Shortly after Donald Trump accepted the Republican nomination for president last summer, a cougar swam across a salt-water channel to this island oasis amid Seattle and its suburbs.
At the time, many people here viewed the candidate and the big cat as interlopers, soon to be exposed and expelled. But both are still around — and one is clearly causing more concern than the other on this increasingly anxious island.
"If we could have the cougar or Trump for the next four years, I'd take the cougar," said Tristan Dornall, 27, who has not ventured alone into the woods near his house since he had a startlingly close encounter with the animal there in November. "I mean, definitely."
If Seattle is the predictably Democratic capital of the Pacific Northwest, Vashon, just 20 minutes away by ferry, is one of the region's experimental laboratories, a place where new strains of environmentalism and progressivism flourish, unencumbered by mainland reality. It presents an increasingly rare constituency: rural but not red.
Country roads curve through art galleries, alpaca farms and sustainable distilleries. A nonprofit's popular "rewilding" program teaches families "our renowned approach to deep nature connection and the bundle of teachings we call Coyote Mentoring."
Of the 7,701 people here who cast ballots for president in November, fewer than 13% voted for Trump, and nearly 78% backed Hillary Clinton.
Now, as the Trump era unfolds, Vashon is confronting what many parts of liberal America feel, an uncomfortable blend of realization, determination and fear. And this being an island — a bubble, yes, islanders know that — there is also a temptation to retrench, to shrink the world to the immediate shoreline.
"I tend to be very globally minded, and I think my processing right now is to think more locally," said April Sherman, whose great-great-grandfather homesteaded here in the 1870s. "I feel a little out of control, like I can't do much."
Some Vashon residents say they want to reach out, to bridge the cultural and economic divisions Trump's campaign helped reveal. Many also express resolve to fight harder than ever to protect the planet and their unique piece of it.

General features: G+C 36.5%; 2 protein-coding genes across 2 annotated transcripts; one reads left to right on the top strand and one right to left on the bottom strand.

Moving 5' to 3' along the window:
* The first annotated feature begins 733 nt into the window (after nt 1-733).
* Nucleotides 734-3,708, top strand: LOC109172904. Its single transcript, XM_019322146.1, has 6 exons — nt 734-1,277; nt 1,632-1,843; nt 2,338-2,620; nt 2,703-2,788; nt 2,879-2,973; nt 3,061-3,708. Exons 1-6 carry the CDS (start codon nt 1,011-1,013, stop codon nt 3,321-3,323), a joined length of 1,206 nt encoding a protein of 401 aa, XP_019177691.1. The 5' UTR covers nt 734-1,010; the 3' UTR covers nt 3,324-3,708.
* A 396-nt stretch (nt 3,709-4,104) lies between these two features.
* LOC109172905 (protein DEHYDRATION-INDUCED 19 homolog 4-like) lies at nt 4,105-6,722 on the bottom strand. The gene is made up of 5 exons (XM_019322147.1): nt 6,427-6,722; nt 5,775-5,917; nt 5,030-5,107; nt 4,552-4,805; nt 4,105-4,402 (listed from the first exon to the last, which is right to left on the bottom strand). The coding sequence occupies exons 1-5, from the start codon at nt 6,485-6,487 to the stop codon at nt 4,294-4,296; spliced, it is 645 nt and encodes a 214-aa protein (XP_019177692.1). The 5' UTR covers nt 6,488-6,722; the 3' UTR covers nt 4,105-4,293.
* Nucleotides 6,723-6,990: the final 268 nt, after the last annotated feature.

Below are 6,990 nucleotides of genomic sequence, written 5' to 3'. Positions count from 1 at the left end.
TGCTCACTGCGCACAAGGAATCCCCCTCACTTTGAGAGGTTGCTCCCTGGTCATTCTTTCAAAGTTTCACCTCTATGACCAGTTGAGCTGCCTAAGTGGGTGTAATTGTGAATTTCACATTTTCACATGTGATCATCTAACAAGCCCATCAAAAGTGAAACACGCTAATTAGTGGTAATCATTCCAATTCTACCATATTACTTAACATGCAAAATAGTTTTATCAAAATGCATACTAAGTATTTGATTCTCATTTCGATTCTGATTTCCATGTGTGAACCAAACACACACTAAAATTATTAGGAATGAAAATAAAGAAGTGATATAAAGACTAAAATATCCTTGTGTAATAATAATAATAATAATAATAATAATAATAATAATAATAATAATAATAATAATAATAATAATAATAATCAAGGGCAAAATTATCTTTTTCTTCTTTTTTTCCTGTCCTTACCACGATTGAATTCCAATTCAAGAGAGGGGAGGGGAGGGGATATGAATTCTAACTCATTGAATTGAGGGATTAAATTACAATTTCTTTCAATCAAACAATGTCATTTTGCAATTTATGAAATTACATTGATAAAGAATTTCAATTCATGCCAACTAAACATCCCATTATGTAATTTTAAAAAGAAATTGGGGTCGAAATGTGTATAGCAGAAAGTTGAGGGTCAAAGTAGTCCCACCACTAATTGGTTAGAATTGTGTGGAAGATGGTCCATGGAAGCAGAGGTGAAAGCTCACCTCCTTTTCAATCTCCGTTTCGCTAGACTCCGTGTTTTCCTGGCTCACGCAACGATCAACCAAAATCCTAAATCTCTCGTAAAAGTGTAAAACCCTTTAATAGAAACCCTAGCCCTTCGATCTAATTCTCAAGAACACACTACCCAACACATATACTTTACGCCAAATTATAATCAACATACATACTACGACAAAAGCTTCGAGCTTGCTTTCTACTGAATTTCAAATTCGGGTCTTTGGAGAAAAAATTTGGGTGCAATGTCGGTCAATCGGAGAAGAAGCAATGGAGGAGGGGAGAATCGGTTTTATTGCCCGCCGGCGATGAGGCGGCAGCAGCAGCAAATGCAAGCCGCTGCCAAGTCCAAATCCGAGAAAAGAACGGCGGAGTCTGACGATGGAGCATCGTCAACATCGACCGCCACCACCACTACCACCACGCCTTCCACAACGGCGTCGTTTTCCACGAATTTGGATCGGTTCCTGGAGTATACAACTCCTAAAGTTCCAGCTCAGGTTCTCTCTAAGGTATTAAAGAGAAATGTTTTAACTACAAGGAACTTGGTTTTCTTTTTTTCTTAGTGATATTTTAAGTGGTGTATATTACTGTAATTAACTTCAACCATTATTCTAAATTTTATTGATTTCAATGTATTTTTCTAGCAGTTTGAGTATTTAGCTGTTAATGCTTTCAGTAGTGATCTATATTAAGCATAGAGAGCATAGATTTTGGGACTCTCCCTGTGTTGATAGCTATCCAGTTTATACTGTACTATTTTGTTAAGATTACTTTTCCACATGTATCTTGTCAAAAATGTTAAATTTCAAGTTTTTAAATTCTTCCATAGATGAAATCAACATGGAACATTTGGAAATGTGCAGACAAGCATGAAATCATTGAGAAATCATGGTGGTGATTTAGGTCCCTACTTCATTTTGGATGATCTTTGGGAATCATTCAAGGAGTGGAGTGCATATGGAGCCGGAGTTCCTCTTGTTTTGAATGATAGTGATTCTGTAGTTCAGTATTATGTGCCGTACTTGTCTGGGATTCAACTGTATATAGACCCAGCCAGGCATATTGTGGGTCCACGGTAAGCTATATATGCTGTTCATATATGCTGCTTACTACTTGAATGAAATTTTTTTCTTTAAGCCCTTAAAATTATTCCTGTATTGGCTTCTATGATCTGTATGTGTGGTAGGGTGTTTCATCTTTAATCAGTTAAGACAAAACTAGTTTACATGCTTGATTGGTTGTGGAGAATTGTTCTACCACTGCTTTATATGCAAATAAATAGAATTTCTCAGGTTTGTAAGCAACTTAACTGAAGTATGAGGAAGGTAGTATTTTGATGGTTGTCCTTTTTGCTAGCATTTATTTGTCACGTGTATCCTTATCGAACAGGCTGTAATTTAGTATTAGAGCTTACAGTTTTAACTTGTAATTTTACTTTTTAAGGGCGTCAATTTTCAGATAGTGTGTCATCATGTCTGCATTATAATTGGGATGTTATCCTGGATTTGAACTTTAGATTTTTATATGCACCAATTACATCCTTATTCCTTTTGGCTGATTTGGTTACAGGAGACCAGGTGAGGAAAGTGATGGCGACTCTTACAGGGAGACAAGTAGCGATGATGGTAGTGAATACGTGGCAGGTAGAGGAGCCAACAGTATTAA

"Since the advent of environmental laws, I think there is more gravely at risk now than ever before," said Amy Carey, whose fight to stop a gravel mine from being dug here more than a decade ago led her to found Sound Action, an assertive nonprofit that works to protect nearshore areas all over Puget Sound. "And we have no gimme room for error."
A couple of years ago, stories shot across the Internet declaring Vashon the most liberal place in the United States based on an analysis of political donations. Not long after, that analysis was debunked by an island newspaper, which concluded that, using the same measure, Vashon was merely more liberal than Seattle. Other skeptics have questioned what liberalism really looks like in a wealthy enclave where more than 90% of its 10,600 residents are white.
Islanders, ever self-aware, are trying to answer the question themselves. They have been working to finalize a new zoning plan that aspires to a challenging progressive balance — increase the amount of affordable housing without compromising their rural way of life or giving too much freedom to developers they do not trust.
One idea is to create a nonprofit that would build only as much housing as island workers need and in a way that puts the environment first.